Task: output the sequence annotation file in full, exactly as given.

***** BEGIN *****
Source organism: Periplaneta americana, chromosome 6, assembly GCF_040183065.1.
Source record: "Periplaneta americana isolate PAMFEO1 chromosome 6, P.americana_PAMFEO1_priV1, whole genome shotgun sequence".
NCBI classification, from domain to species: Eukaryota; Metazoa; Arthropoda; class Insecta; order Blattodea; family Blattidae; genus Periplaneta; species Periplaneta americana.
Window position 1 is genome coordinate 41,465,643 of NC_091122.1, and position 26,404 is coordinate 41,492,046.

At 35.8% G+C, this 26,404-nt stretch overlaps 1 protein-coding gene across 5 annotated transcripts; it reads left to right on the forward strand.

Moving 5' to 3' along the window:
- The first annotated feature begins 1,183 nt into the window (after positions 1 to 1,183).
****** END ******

Source organism: Periplaneta americana, chromosome 6, assembly GCF_040183065.1.
Source record: "Periplaneta americana isolate PAMFEO1 chromosome 6, P.americana_PAMFEO1_priV1, whole genome shotgun sequence".
NCBI classification, from domain to species: Eukaryota; Metazoa; Arthropoda; class Insecta; order Blattodea; family Blattidae; genus Periplaneta; species Periplaneta americana.
Window position 1 is genome coordinate 41,465,643 of NC_091122.1, and position 26,404 is coordinate 41,492,046.

At 35.8% G+C, this 26,404-nt stretch overlaps 1 protein-coding gene across 5 annotated transcripts; it reads left to right on the forward strand.

Moving 5' to 3' along the window:
- The first annotated feature begins 1,183 nt into the window (after positions 1 to 1,183).